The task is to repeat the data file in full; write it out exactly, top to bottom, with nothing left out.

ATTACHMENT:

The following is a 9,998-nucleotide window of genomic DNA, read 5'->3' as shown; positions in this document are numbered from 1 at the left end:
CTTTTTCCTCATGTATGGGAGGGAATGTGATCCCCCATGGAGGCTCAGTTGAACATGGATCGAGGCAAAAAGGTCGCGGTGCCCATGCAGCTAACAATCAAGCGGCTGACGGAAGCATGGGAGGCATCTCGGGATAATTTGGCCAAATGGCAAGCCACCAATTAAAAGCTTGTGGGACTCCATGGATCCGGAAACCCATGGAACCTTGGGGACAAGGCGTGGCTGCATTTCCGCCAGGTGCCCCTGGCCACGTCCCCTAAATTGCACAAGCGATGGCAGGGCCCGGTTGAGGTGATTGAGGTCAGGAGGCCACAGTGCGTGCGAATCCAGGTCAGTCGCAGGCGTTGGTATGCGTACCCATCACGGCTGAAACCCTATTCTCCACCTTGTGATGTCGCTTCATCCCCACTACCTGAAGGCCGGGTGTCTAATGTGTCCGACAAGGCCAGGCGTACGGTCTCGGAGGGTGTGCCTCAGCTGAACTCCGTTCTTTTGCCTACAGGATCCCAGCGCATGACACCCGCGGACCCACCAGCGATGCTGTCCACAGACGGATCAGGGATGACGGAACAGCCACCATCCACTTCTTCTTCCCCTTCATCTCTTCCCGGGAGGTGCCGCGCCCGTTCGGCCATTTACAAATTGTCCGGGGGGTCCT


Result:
The following is a 9,998-nucleotide window of genomic DNA, read 5'->3' as shown; positions in this document are numbered from 1 at the left end:
CTTTTTCCTCATGTATGGGAGGGAATGTGATCCCCCATGGAGGCTCAGTTGAACATGGATCGAGGCAAAAAGGTCGCGGTGCCCATGCAGCTAACAATCAAGCGGCTGACGGAAGCATGGGAGGCATCTCGGGATAATTTGGCCAAATGGCAAGCCACCAATTAAAAGCTTGTGGGACTCCATGGATCCGGAAACCCATGGAACCTTGGGGACAAGGCGTGGCTGCATTTCCGCCAGGTGCCCCTGGCCACGTCCCCTAAATTGCACAAGCGATGGCAGGGCCCGGTTGAGGTGATTGAGGTCAGGAGGCCACAGTGCGTGCGAATCCAGGTCAGTCGCAGGCGTTGGTATGCGTACCCATCACGGCTGAAACCCTATTCTCCACCTTGTGATGTCGCTTCATCCCCACTACCTGAAGGCCGGGTGTCTAATGTGTCCGACAAGGCCAGGCGTACGGTCTCGGAGGGTGTGCCTCAGCTGAACTCCGTTCTTTTGCCTACAGGATCCCAGCGCATGACACCCGCGGACCCACCAGCGATGCTGTCCACAGACGGATCAGGGATGACGGAACAGCCACCATCCACTTCTTCTTCCCCTTCATCTCTTCCCGGGAGGTGCCGCGCCCGTTCGGCCATTTACAAATTGTCCGGGGGGTCCT